The Namibian Airports Company will soon launch a formal service development programme called ‘Fly Windhoek’ to improve traffic inflows at the Hosea Kutako International Airport.
The initiative will be designed to procure new airline services in a move to deliver passenger traffic growth at Windhoek’s Hosea Kutako International Airport hub.
“Fly Windhoek” will be modelled on other successful European airport initiatives where stakeholders have joined forces to provide a package of incentives to help risk share the start-up of new routes and support capacity growth on existing routes and build charter airline / tour operator supported programs, through various marketing support interventions,” NAC said last week in a statement.
Commenting on the program, General Manager of Commercial Services Toska Sem, said that there is a widespread consensus now rapidly building to liberalise air transport access across African states.
“Accordingly to Sem, it is a good time to remind the international airline community that Namibia is a signatory to the Yamoussoukro Decision (YD) on the Liberalisation of Air Transport Markets in Africa and is open for aviation business. The NAC wants to take advantage of the rapid changes that are emerging across African and international aviation. For example, the Boeing 787 Dreamliner that has now entered airline fleets opens up new possibilities for our capital Windhoek to be connected to other African hubs,” she said.
She added that some of the major European tour-operator led charter airlines will start introducing the Dreamliner into their fleets over the near term.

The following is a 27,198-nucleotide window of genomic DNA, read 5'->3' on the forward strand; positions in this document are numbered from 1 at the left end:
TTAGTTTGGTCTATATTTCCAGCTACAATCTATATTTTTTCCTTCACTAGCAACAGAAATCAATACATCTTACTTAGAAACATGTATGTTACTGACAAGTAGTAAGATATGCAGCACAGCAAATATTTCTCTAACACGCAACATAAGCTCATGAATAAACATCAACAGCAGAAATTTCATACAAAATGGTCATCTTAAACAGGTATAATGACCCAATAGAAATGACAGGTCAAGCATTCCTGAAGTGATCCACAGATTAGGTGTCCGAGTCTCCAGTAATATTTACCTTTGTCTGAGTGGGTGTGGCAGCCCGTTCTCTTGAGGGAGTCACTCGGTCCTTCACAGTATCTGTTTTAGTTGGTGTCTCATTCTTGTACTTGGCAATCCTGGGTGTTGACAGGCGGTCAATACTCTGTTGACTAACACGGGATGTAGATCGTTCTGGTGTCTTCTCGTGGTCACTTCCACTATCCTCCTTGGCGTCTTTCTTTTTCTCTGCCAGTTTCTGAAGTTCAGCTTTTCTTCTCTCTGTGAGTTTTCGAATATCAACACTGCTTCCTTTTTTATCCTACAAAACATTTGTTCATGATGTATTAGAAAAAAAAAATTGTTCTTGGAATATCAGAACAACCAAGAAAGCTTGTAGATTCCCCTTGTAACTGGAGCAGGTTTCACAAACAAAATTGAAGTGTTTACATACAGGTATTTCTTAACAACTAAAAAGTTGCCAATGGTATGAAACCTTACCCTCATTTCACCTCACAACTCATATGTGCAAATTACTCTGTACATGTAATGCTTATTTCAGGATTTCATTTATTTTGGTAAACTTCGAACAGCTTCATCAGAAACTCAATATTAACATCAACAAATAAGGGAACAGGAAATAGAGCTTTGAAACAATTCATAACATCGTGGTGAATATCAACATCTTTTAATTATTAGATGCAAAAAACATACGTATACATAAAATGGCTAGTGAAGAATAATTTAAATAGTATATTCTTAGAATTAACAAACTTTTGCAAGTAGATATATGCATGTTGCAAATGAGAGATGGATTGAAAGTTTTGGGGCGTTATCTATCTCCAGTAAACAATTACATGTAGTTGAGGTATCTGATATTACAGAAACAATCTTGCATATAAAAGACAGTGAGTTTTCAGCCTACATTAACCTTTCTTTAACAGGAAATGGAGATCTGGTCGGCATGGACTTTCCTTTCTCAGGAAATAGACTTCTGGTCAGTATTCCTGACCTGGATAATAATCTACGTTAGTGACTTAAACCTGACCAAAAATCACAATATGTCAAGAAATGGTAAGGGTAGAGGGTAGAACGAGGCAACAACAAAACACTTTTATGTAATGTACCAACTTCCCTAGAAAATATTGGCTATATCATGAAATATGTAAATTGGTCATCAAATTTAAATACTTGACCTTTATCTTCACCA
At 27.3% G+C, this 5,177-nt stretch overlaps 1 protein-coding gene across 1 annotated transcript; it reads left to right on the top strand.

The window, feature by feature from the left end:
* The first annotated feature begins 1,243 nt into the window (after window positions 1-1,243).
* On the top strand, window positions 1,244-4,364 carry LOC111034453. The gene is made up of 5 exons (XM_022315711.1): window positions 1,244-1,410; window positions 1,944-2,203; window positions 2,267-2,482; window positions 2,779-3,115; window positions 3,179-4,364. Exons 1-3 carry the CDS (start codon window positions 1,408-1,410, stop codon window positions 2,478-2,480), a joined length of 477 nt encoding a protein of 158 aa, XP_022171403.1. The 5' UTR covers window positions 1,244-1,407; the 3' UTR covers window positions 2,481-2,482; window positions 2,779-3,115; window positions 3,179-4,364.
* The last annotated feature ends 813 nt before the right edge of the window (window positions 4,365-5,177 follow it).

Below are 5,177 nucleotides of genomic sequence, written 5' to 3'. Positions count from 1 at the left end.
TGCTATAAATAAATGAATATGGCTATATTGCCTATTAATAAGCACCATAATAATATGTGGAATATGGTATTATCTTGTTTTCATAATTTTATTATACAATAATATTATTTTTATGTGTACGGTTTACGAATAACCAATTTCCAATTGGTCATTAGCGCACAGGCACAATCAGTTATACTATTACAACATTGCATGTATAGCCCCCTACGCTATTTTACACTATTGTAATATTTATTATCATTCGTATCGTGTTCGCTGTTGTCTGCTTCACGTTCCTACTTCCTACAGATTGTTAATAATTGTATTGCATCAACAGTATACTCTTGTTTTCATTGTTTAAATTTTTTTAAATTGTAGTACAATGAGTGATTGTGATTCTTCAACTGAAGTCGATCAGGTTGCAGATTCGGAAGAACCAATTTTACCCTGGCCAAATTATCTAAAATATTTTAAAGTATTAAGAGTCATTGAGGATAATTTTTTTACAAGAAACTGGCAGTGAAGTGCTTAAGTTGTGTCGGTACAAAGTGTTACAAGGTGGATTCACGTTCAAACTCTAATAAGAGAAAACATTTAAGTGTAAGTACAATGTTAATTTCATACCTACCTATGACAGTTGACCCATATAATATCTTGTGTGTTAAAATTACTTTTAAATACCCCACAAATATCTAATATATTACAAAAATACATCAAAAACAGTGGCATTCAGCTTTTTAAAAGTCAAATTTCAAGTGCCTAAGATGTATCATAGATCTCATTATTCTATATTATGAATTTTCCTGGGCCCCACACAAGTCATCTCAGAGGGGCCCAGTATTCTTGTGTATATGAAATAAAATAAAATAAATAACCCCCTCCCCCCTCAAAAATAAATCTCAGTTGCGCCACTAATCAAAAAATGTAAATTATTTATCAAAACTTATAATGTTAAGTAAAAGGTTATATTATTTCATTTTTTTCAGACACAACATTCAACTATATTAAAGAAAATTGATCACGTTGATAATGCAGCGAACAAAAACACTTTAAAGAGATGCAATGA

“This opens up the opportunity to bring direct charter services into Windhoek, which would provide a significant boost to our tourism and hospitality economy. NAC is already seeing the emergence of new low cost airlines coming into the African market, such as the recently launched Fastjet, that is transforming aviation in Tanzania and Kenya. She said that Windhoek is a perfect low cost city break destination which we need to actively sell and where enormous opportunities exist to stimulate low cost passenger growth,” she said.
She added that air transport access is a key driver for regional economic growth and where the successful procurement of new airline services is not just the responsibility of airports alone, but one where all key stakeholders have to come together to present their collective pull factors.
“Fly Windhoek” will serve as the focal point of our air service development strategy, hence the NAC warmly welcome our stakeholders as we take this initiative out to the Windhoek community and then beyond to airlines, international tour operators and charter airline markets,” she added.